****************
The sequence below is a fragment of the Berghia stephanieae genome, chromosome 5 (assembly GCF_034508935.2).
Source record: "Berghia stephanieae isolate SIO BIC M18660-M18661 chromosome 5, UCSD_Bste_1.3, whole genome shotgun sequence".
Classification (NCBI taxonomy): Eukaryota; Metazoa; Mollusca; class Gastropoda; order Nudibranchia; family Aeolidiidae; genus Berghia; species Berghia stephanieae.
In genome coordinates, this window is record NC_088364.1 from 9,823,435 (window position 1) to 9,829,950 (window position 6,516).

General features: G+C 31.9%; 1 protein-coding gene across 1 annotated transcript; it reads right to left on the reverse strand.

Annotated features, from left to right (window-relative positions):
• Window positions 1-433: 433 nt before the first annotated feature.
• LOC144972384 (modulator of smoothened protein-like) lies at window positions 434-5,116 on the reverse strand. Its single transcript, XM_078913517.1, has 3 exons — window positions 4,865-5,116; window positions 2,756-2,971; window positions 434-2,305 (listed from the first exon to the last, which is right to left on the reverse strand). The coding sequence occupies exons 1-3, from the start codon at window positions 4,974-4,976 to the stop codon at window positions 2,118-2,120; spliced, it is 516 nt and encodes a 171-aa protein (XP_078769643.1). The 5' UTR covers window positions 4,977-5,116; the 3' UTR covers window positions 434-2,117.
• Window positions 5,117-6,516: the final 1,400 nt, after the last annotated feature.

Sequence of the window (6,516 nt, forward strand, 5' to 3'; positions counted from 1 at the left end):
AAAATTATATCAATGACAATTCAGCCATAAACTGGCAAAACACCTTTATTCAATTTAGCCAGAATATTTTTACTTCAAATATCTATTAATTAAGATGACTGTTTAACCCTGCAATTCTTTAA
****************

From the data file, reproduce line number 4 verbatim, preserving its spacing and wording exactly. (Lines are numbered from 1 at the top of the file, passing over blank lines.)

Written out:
In genome coordinates, this window is record NC_088364.1 from 9,823,435 (window position 1) to 9,829,950 (window position 6,516).